Email marketing can be a highly effective technique to build your business—but only if your targets actually read your emails. An engaging marketing email, however, is about more than just words. If your images miss the mark, your messages may get deleted unread.
What can go wrong?
Today’s consumers read email on more than just computers. An increasing number are checking their messages on smartphones or tablets, and one of the biggest challenges marketers face is finding a format that works across platforms. Poorly sized or improperly placed images can distort your emails and cause formatting problems that could make your text difficult to read—or even illegible.
Image file types also make a difference. Depending on the content of your image—photos, text, graphics, or a combination—certain file types can handle your material poorly, and affect the impact of your message.
Tips for sizing your images
When you include images in an email, the good news is that you don’t have to worry about the height. Most programs and templates will adjust automatically to fit the height of the image. The image width is where you’ll have cause for concern.
Keep these tips in mind when sizing your email images:
Make sure the image is 600 pixels wide or less. Otherwise, the email will stretch off the viewer’s screen to accommodate the image.
If you include a header at the top of your emails, the size should be 600 pixels wide so it fills the block, and 200 pixels tall or less so the entire image will display in preview panes.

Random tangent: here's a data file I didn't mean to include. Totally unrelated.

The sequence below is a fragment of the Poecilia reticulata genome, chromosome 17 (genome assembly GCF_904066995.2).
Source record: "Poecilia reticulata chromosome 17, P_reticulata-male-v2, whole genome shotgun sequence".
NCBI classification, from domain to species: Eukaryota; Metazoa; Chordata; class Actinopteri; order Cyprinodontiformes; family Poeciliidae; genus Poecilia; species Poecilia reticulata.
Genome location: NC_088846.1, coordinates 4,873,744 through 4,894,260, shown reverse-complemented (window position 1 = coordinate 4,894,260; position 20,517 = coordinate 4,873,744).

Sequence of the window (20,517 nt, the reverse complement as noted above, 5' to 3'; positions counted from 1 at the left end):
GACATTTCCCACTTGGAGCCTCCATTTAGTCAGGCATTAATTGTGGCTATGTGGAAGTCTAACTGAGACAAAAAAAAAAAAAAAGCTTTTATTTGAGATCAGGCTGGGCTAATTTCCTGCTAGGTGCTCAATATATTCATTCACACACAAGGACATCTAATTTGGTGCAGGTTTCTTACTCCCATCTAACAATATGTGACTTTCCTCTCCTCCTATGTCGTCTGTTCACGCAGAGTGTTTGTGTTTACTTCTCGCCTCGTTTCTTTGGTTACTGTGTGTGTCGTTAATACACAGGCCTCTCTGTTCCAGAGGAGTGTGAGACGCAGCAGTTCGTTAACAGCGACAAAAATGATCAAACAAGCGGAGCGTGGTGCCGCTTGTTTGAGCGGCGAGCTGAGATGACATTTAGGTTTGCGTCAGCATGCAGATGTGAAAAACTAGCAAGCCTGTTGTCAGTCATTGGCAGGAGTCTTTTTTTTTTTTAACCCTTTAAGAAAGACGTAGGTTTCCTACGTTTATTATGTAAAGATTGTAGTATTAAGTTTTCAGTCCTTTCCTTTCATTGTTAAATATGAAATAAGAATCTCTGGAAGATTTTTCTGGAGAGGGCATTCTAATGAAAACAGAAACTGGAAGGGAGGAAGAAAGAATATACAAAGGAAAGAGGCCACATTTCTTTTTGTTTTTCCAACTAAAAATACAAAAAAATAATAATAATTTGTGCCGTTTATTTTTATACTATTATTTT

For column templates, use a width of 600 pixels or less for single columns, 250 pixels or less with two columns, and 150 pixels or less with three columns.
Choosing an image file type
There’s more to images than JPEGs. In fact, while most emails use JPEG images almost exclusively, this file type can sometimes be the worst choice.
Here’s a quick guide to the pros and cons of image file types:
- JPEGs come with a small file size, so they’re easier to load. Unfortunately, resizing can distort the image or make it appear blurry. JPEG files are a good choice for photos, but a poor choice for images with text.
- GIF files are also small—and unlike JPEGs, they support basic transparency. The drawbacks here are that GIFs can only display 256 colors, and if the image uses colors that aren’t safe for the web, it can appear grainy. Use GIF files for simple graphics and logos.
- PNG files feature the best quality, with a trade-off of larger file sizes. While all images look great in PNG, big splash graphics rendered in this file type can bulk up the size of the email, to the point where it may be undeliverable to some inboxes.
By selecting the right file type for your images and making sure they’re sized correctly, you can get more customers reading your emails and boost the effectiveness of your marketing campaigns.